Ina May Gaskin and medical colonialism

17149617 - abstract word cloud for colonialism with related tags and terms

It’s not up to me to accept or reject Ina May Gaskin’s apology for her racist comments:

…[M]y answer to a Texas Conference Q & A question has caused a great deal of hurt, and was insulting and demeaning to many, especially Women, and People, of Color. While the intent behind my answer was anything but racist or demeaning, I understand that impact is more important than intent, and I personally offer my genuine and deepest apologies. I have spent a great many years of my career shining the spotlight on the massive racial disparities in maternity care, and my comment at the conference is not a true reflection of my belief, and what I know to be true – that racism, and its denial, are the true root of the egregious inequalities in maternal and infant healthcare for people of color…

It seems to me, though, that it’s a non-apology apology. Why? Because Gaskin failed to apologize for, indeed did not even mention, her entire career of medical colonialism.

[pullquote align=”right” cite=”” link=”” color=”” class=”” size=””]Gaskin stole the midwifery knowledge of indigenous women and presented it as her own.[/pullquote]

Colonialism is the practice one country occupying another country or region and exploiting it for the benefit of the occupier. Medical colonialism is the practice of gaining control over black bodies, knowledge and practices and exploiting it for the benefit of the white majority.

Classic examples of medical colonialism come, not surprisingly, from medicine. The Tuskegee experiments, when black men with syphilis were deliberately left untreated, are the most egregious example, but medicine has plenty more including the story of Henrietta Lacks and the use of her HeLa cells for research, and the work of gynecologist J. Marion Simms, who practiced on female slaves to perfect his techniques for repairing obstetric fistulas.

But midwives have enthusiastically embraced medical colonialism, too. As I wrote yesterday, Ina May Gaskin has built her career on it, including:

1. Her embrace of the racist foundational lie that indigenous women have painless labors

2. Her shockingly cynical exploitation of high rates of maternal mortality in general (her Motherhood Quilt), and black maternal mortality in particular, to critique modern obstetrics without doing anything to address it.

3. The profoundly disturbing trend of white homebirth midwives learning their trade (getting “catches”) on the bodies of women of color in developing nations.

4. Gaskin’s appropriation from Guatemalan midwives of a shoulder dystocia maneuver that, in the tradition of Columbus “discovering” America, she named for herself.

Considering that natural childbirth is a philosophy of white privilege, it comes as no surprise that many white women are acting as apologists for Gaskin. Their defense is that she isn’t racist and either didn’t mean what she said or is being deliberately misinterpreted.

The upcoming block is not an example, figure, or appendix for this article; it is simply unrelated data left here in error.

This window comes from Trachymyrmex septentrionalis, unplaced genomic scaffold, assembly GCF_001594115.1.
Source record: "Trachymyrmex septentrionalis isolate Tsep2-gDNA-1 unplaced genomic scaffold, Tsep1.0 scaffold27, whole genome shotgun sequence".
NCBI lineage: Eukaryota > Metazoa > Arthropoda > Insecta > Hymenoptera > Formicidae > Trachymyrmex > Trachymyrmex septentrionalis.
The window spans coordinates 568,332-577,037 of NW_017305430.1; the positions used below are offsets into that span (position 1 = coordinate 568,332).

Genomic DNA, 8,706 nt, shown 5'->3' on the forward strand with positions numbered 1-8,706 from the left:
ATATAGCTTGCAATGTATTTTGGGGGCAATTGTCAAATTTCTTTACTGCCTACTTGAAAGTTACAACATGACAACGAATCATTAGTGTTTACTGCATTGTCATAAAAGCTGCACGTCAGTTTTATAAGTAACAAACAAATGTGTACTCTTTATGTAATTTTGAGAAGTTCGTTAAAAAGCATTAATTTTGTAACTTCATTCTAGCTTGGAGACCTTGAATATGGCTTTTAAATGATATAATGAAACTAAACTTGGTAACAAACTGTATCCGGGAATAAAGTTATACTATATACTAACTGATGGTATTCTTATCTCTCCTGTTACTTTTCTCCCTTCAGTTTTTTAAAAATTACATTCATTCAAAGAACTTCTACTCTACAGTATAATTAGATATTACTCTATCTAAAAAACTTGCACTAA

As Arthur Chu has written, that’s the classic defense of “Mighty Whitey.” Chu was not writing about natural childbirth advocates, but he could have been:

We repeatedly tell stories about a white protagonist who goes on a journey of self-discovery by mingling with exotic brown foreigners and becoming better at said foreigners’ culture than they themselves are…

The frustrating thing about being annoyed by the Mighty Whitey trope … is that it’s so frequently employed by the well-meaning “good guys.” The whole point of “going native” is that the familiar Western civilization is portrayed as inauthentic, ugly, broken, flawed…

But when it comes to the tragedies of black maternal (and perinatal) mortality, it’s hard to see how Gaskin is one of the “good guys.” It’s not merely that she failed to understand the implied racism of her own comments; it’s that she has made a career of medical colonialism, exploiting the knowledge, practices and fantasies about black women for the benefit of privileged white women.

The tragedy of black maternal mortality puts Gaskin in a bind for a variety of reasons. First, it threatens the fantasy that “unhindered” birth in indigenous women is inherently safe; obviously it’s deadly. Second, it involves racism, which Gaskin’s philosophy has never bothered to address. Finally, it is not a tale of too much intervention in childbirth, but too little. Black women die from lack of access to the very lifesaving technology that Gaskin routinely decries. That’s not something that she wishes to acknowledge.

As I said above, it’s not up to me to accept or reject her apology, but as a bystander I seriously doubt her sincerity. No doubt she is not intentionally racist, but her career is built on medical colonialism. If Gaskin wants to show that she understands that, she could offer a meaningful gesture — going forward she could insist that the Gaskin maneuver be renamed the Guatemalan maneuver in acknowledgement that she stole the knowledge of indigenous women and presented it as her own. But that’s a sacrifice she is very unlikely to make.